9.4.1  Cardiovascular

             Bradycardia (Klein-Schwartz & Anderson, 1996).

             9.4.2  Respiratory

                    No data

             9.4.3  Neurological

                    9.4.3.1  Central nervous system

                             Confusion, drowsiness, agitation,
                             tremor (Lau & Horowitz, 1996); euphoria,
                             visual and auditory hallucinations (D'Urso,
                             1996).

                    9.4.3.2  Peripheral nervous system

                             No data available.

                    9.4.3.3  Autonomic nervous system

                             No data available.

                    9.4.3.4  Skeletal and smooth muscle

                             No data available.

             9.4.4  Gastrointestinal

                    Nausea, vomiting; diarrhea (Brown & Kerr, 1994).

             9.4.5  Hepatic

                    No data available.

             9.4.6  Urinary

                    No data available.

                    9.4.6.1  Renal

                             No data available.

                    9.4.6.2  Other

                             No data available.

             9.4.7  Endocrine and reproductive systems

                    No data available.

             9.4.8  Dermatological

                    No data available.

             9.4.9  Eye, ear, nose, throat: local effects

                    No data available.

             9.4.10 Haematological

                    No data available.

             9.4.11 Immunological

                    No data available.

             9.4.12 Metabolic

                    9.4.12.1 Acid-base disturbances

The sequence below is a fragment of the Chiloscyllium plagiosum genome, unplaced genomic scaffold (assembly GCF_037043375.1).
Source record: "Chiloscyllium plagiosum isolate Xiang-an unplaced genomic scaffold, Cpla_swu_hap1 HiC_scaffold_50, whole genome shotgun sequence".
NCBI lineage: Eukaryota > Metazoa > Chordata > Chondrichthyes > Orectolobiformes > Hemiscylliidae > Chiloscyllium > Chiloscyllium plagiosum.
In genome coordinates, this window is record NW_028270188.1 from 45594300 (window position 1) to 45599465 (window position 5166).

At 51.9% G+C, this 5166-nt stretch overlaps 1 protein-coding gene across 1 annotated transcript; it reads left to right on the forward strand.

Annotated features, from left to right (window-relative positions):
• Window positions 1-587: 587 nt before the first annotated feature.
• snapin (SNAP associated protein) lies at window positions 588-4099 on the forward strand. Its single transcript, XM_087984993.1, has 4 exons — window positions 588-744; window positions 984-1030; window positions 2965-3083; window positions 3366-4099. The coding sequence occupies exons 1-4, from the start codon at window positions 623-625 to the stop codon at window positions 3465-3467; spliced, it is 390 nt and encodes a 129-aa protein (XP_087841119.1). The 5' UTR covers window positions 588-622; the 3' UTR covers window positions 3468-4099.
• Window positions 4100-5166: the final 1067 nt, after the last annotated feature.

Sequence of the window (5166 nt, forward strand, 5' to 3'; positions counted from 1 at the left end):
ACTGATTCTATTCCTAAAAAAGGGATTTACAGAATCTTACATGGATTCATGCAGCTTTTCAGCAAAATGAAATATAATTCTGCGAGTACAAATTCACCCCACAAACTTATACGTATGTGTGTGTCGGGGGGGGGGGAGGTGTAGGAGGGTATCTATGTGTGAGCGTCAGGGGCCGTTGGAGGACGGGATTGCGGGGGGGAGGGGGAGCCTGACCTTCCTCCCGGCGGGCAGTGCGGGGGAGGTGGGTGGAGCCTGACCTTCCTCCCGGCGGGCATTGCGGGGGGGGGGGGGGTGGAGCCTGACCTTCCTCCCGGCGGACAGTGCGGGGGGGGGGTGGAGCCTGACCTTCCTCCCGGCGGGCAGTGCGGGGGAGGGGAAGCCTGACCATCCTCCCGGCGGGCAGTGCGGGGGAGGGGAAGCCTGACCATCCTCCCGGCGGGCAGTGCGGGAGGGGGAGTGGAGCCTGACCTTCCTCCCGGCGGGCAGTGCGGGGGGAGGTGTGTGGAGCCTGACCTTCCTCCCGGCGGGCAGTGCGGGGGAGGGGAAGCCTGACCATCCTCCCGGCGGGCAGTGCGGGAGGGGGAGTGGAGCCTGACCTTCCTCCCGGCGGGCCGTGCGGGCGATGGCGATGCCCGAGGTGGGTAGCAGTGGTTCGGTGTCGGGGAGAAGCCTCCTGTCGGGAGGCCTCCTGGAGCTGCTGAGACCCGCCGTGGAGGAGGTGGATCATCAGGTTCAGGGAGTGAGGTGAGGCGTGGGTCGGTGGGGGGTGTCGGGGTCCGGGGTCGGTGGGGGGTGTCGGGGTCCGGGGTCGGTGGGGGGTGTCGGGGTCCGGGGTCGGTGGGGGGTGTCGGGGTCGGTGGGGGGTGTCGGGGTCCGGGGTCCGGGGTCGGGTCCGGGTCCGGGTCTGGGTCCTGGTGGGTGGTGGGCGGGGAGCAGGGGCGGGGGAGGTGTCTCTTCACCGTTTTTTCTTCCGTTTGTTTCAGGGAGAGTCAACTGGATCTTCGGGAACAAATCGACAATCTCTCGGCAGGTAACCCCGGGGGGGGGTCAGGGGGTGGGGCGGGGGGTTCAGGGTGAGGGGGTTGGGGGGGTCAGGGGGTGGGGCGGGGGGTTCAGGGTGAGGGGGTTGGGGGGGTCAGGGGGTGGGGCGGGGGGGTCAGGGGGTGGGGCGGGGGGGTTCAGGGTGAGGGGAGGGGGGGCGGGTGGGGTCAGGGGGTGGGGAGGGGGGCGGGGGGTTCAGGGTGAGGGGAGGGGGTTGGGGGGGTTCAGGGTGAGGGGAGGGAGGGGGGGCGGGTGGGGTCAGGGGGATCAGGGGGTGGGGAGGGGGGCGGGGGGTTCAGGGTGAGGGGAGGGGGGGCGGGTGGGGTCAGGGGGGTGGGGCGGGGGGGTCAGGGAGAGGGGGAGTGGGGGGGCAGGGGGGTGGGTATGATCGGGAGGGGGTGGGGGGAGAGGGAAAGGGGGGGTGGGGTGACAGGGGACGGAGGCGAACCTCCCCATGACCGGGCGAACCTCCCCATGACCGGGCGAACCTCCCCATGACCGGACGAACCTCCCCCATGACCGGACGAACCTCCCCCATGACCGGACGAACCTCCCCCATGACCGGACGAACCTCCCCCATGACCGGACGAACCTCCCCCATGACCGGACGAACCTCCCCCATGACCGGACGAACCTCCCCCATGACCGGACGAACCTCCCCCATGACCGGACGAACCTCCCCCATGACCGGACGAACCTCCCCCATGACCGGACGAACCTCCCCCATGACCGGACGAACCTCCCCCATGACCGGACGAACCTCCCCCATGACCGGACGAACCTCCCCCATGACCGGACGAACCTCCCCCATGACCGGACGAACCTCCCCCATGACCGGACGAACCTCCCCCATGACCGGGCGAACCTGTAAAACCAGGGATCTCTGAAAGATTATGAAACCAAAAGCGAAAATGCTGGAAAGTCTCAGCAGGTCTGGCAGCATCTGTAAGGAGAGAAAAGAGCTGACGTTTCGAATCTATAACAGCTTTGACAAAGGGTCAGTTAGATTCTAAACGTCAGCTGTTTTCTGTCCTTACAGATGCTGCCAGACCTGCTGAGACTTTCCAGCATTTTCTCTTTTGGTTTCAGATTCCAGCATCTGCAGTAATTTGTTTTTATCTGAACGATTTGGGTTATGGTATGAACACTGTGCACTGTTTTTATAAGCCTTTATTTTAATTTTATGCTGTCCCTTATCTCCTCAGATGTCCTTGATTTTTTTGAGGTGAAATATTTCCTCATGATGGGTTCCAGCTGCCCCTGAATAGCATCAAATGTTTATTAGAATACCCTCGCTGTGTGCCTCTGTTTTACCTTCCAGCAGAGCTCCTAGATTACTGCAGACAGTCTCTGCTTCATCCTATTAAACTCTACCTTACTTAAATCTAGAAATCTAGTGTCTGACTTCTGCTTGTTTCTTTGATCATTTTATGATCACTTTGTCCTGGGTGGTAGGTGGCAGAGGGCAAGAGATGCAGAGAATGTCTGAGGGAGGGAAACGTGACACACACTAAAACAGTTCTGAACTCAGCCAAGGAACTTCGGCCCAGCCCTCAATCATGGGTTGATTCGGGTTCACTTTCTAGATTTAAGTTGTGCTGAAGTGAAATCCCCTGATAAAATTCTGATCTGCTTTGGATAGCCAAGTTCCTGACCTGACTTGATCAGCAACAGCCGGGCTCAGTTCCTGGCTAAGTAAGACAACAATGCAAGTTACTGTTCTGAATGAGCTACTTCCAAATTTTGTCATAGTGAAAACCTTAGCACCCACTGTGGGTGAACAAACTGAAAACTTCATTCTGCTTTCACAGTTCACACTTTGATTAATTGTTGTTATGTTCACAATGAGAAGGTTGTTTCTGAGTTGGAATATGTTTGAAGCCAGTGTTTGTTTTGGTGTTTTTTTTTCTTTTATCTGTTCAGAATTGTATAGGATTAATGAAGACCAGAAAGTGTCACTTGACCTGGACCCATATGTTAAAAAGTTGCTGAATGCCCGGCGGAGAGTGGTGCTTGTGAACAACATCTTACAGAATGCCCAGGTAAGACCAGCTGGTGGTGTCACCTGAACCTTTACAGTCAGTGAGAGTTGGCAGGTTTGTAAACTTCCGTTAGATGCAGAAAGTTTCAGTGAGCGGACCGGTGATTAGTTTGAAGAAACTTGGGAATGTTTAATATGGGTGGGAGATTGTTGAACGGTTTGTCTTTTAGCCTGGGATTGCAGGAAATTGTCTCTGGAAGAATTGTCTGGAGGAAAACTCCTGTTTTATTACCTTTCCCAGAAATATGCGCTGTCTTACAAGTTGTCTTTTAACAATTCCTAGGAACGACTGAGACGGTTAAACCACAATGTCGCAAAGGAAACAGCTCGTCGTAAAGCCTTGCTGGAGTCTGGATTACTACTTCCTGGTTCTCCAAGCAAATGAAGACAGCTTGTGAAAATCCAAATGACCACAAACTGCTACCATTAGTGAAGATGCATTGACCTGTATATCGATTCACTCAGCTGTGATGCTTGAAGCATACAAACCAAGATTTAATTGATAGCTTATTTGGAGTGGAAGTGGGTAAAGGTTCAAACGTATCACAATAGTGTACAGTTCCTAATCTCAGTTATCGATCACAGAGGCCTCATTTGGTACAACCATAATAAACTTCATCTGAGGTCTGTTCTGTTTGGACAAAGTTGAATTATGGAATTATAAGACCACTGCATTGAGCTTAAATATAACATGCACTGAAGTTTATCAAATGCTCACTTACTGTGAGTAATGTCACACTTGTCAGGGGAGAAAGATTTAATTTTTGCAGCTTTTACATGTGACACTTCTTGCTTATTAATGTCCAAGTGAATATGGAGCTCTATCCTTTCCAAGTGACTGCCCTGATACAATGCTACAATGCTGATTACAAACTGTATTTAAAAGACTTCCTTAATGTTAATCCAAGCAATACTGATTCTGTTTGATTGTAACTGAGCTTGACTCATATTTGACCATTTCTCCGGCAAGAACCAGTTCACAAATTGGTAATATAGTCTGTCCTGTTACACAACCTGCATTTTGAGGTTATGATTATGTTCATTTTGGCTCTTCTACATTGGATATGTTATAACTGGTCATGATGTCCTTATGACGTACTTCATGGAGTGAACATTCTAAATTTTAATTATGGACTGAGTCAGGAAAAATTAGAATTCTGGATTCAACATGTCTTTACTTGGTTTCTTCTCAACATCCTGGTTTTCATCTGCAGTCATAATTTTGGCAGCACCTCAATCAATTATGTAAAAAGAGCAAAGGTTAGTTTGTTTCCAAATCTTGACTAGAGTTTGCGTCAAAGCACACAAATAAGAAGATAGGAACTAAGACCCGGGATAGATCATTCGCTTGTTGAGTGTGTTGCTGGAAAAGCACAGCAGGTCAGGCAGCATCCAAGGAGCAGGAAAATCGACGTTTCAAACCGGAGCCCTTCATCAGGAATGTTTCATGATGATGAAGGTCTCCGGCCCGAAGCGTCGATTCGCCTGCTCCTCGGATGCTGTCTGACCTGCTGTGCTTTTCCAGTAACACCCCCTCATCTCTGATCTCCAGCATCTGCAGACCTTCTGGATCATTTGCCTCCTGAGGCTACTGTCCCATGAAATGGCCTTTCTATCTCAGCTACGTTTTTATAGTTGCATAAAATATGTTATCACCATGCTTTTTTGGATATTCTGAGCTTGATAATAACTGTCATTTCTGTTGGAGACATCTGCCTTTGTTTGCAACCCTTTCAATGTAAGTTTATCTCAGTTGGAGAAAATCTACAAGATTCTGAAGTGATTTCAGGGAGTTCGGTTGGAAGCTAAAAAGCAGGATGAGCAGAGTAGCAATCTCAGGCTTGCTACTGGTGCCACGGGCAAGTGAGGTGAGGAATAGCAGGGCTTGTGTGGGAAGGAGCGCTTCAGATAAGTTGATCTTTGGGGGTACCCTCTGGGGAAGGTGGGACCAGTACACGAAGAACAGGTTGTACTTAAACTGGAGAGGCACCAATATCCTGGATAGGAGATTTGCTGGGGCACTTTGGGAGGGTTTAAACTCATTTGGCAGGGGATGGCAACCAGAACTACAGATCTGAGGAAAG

No data available.

                    9.4.12.2 Fluid and electrolyte disturbances

                             No data available.

                    9.4.12.3 Others

                             No data available.

             9.4.13 Allergic reactions

                    No data available.

             9.4.14 Other clinical effects

                    No data available.

             9.4.15 Special risks

                    A case of sertraline abuse has been reported
                    by D'Urso (1996) in a 19-year-old man who ingested
                    11.3 g of sertraline almost daily for a period of 6
                    months: soon after ingestion, he experienced
                    relaxation and euphoria, followed 1 hour later by
                    intense excitement and a marked tremor. Then he
                    experienced visual and auditory hallucinations. Eight
                    hours after ingestion, the intense effects decreased,
                    but hallucinations often persisted for several
                    days.
                    Sertraline is excreted in breast milk; Kent & Laidlaw
                    (1995) reported withdrawal symptoms in a baby who had
                    been breastfed by his mother taking 200 mg sertraline
                    daily. Conversely, Ratan & Friedman (1995) reported no
                    adverse effects in a baby whose mother was started on
                    sertraline 150 mg daily when 20 weeks pregnant and
                    breastfed for 11 days while on the same dose.
                    As the effects on the infant are uncertain, caution
                    should be exercised when sertraline is administered to
                    a pregnant woman or a nursing mother (Pfizer lab.,
                    1996).

        9.5  Other